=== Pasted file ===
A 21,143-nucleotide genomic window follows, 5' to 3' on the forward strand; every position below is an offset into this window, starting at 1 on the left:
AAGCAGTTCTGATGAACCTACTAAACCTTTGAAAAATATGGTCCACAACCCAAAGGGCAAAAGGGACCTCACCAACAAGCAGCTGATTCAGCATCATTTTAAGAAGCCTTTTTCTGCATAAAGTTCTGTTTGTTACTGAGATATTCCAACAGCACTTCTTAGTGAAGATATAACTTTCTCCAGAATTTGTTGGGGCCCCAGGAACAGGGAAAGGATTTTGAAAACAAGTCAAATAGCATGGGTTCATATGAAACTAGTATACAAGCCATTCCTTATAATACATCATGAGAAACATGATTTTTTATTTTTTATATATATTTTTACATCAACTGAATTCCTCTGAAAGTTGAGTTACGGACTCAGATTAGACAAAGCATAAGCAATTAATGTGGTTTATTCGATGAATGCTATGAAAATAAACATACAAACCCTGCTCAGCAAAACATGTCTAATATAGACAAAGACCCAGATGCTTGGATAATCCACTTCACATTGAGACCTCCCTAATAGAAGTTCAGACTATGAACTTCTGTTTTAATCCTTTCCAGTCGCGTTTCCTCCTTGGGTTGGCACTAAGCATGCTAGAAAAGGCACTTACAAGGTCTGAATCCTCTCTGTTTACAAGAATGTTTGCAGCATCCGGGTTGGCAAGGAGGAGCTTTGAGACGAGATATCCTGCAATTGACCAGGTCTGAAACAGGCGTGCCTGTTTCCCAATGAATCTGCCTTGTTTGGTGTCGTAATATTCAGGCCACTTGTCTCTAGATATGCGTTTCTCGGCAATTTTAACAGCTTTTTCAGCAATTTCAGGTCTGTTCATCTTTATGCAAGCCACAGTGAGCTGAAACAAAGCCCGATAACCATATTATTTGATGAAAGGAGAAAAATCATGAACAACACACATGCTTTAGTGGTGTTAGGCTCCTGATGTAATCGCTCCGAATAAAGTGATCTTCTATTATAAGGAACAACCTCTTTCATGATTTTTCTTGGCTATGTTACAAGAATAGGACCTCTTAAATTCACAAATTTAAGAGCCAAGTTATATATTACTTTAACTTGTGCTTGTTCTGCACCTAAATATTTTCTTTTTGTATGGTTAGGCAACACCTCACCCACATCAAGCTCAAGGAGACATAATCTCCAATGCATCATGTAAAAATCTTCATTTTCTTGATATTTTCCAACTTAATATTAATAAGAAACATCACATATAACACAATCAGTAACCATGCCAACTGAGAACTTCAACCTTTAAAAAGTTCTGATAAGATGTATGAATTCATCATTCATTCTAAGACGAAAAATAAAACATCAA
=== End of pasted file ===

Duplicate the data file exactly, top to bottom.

A 21,143-nucleotide genomic window follows, 5' to 3' on the forward strand; every position below is an offset into this window, starting at 1 on the left:
AAGCAGTTCTGATGAACCTACTAAACCTTTGAAAAATATGGTCCACAACCCAAAGGGCAAAAGGGACCTCACCAACAAGCAGCTGATTCAGCATCATTTTAAGAAGCCTTTTTCTGCATAAAGTTCTGTTTGTTACTGAGATATTCCAACAGCACTTCTTAGTGAAGATATAACTTTCTCCAGAATTTGTTGGGGCCCCAGGAACAGGGAAAGGATTTTGAAAACAAGTCAAATAGCATGGGTTCATATGAAACTAGTATACAAGCCATTCCTTATAATACATCATGAGAAACATGATTTTTTATTTTTTATATATATTTTTACATCAACTGAATTCCTCTGAAAGTTGAGTTACGGACTCAGATTAGACAAAGCATAAGCAATTAATGTGGTTTATTCGATGAATGCTATGAAAATAAACATACAAACCCTGCTCAGCAAAACATGTCTAATATAGACAAAGACCCAGATGCTTGGATAATCCACTTCACATTGAGACCTCCCTAATAGAAGTTCAGACTATGAACTTCTGTTTTAATCCTTTCCAGTCGCGTTTCCTCCTTGGGTTGGCACTAAGCATGCTAGAAAAGGCACTTACAAGGTCTGAATCCTCTCTGTTTACAAGAATGTTTGCAGCATCCGGGTTGGCAAGGAGGAGCTTTGAGACGAGATATCCTGCAATTGACCAGGTCTGAAACAGGCGTGCCTGTTTCCCAATGAATCTGCCTTGTTTGGTGTCGTAATATTCAGGCCACTTGTCTCTAGATATGCGTTTCTCGGCAATTTTAACAGCTTTTTCAGCAATTTCAGGTCTGTTCATCTTTATGCAAGCCACAGTGAGCTGAAACAAAGCCCGATAACCATATTATTTGATGAAAGGAGAAAAATCATGAACAACACACATGCTTTAGTGGTGTTAGGCTCCTGATGTAATCGCTCCGAATAAAGTGATCTTCTATTATAAGGAACAACCTCTTTCATGATTTTTCTTGGCTATGTTACAAGAATAGGACCTCTTAAATTCACAAATTTAAGAGCCAAGTTATATATTACTTTAACTTGTGCTTGTTCTGCACCTAAATATTTTCTTTTTGTATGGTTAGGCAACACCTCACCCACATCAAGCTCAAGGAGACATAATCTCCAATGCATCATGTAAAAATCTTCATTTTCTTGATATTTTCCAACTTAATATTAATAAGAAACATCACATATAACACAATCAGTAACCATGCCAACTGAGAACTTCAACCTTTAAAAAGTTCTGATAAGATGTATGAATTCATCATTCATTCTAAGACGAAAAATAAAACATCAA